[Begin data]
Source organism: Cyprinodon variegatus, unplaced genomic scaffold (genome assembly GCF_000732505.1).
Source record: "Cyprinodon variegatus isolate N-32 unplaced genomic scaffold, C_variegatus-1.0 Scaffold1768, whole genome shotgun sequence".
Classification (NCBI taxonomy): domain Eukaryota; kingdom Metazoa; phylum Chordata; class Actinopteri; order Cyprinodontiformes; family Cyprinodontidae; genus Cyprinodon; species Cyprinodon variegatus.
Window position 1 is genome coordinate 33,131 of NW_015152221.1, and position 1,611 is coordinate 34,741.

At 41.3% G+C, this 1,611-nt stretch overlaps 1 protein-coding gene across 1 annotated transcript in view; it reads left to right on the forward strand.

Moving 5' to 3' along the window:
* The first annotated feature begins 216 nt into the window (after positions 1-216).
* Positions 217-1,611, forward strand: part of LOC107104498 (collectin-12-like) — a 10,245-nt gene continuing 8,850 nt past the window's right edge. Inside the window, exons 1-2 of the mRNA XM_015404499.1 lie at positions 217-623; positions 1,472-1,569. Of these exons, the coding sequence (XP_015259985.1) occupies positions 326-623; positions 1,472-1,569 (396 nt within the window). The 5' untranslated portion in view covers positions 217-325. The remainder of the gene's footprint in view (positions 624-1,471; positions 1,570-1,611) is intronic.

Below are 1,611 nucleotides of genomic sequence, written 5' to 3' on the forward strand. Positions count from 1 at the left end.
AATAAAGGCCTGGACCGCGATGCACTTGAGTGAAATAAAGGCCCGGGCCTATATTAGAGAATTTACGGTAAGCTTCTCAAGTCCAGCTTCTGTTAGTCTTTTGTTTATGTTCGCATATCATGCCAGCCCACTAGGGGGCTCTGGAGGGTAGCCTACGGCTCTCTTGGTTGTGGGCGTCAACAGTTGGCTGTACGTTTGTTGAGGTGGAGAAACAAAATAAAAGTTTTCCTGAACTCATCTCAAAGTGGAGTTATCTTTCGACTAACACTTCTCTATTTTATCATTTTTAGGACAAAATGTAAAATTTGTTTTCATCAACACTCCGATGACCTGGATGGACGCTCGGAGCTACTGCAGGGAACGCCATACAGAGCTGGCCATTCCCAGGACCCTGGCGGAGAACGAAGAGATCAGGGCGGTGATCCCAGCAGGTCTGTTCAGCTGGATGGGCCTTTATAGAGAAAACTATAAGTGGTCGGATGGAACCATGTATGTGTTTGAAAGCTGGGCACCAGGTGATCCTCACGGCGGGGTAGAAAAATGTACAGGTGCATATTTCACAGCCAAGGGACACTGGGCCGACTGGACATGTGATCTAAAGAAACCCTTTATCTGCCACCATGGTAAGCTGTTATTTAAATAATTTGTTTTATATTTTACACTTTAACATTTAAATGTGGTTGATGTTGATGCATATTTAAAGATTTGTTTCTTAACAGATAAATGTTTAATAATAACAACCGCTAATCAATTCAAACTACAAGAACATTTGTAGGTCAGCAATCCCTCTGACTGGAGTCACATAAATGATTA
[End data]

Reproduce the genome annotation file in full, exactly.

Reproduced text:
Source organism: Cyprinodon variegatus, unplaced genomic scaffold (genome assembly GCF_000732505.1).
Source record: "Cyprinodon variegatus isolate N-32 unplaced genomic scaffold, C_variegatus-1.0 Scaffold1768, whole genome shotgun sequence".
Classification (NCBI taxonomy): domain Eukaryota; kingdom Metazoa; phylum Chordata; class Actinopteri; order Cyprinodontiformes; family Cyprinodontidae; genus Cyprinodon; species Cyprinodon variegatus.
Window position 1 is genome coordinate 33,131 of NW_015152221.1, and position 1,611 is coordinate 34,741.

At 41.3% G+C, this 1,611-nt stretch overlaps 1 protein-coding gene across 1 annotated transcript in view; it reads left to right on the forward strand.

Moving 5' to 3' along the window:
* The first annotated feature begins 216 nt into the window (after positions 1-216).
* Positions 217-1,611, forward strand: part of LOC107104498 (collectin-12-like) — a 10,245-nt gene continuing 8,850 nt past the window's right edge. Inside the window, exons 1-2 of the mRNA XM_015404499.1 lie at positions 217-623; positions 1,472-1,569. Of these exons, the coding sequence (XP_015259985.1) occupies positions 326-623; positions 1,472-1,569 (396 nt within the window). The 5' untranslated portion in view covers positions 217-325. The remainder of the gene's footprint in view (positions 624-1,471; positions 1,570-1,611) is intronic.

Below are 1,611 nucleotides of genomic sequence, written 5' to 3' on the forward strand. Positions count from 1 at the left end.
AATAAAGGCCTGGACCGCGATGCACTTGAGTGAAATAAAGGCCCGGGCCTATATTAGAGAATTTACGGTAAGCTTCTCAAGTCCAGCTTCTGTTAGTCTTTTGTTTATGTTCGCATATCATGCCAGCCCACTAGGGGGCTCTGGAGGGTAGCCTACGGCTCTCTTGGTTGTGGGCGTCAACAGTTGGCTGTACGTTTGTTGAGGTGGAGAAACAAAATAAAAGTTTTCCTGAACTCATCTCAAAGTGGAGTTATCTTTCGACTAACACTTCTCTATTTTATCATTTTTAGGACAAAATGTAAAATTTGTTTTCATCAACACTCCGATGACCTGGATGGACGCTCGGAGCTACTGCAGGGAACGCCATACAGAGCTGGCCATTCCCAGGACCCTGGCGGAGAACGAAGAGATCAGGGCGGTGATCCCAGCAGGTCTGTTCAGCTGGATGGGCCTTTATAGAGAAAACTATAAGTGGTCGGATGGAACCATGTATGTGTTTGAAAGCTGGGCACCAGGTGATCCTCACGGCGGGGTAGAAAAATGTACAGGTGCATATTTCACAGCCAAGGGACACTGGGCCGACTGGACATGTGATCTAAAGAAACCCTTTATCTGCCACCATGGTAAGCTGTTATTTAAATAATTTGTTTTATATTTTACACTTTAACATTTAAATGTGGTTGATGTTGATGCATATTTAAAGATTTGTTTCTTAACAGATAAATGTTTAATAATAACAACCGCTAATCAATTCAAACTACAAGAACATTTGTAGGTCAGCAATCCCTCTGACTGGAGTCACATAAATGATTA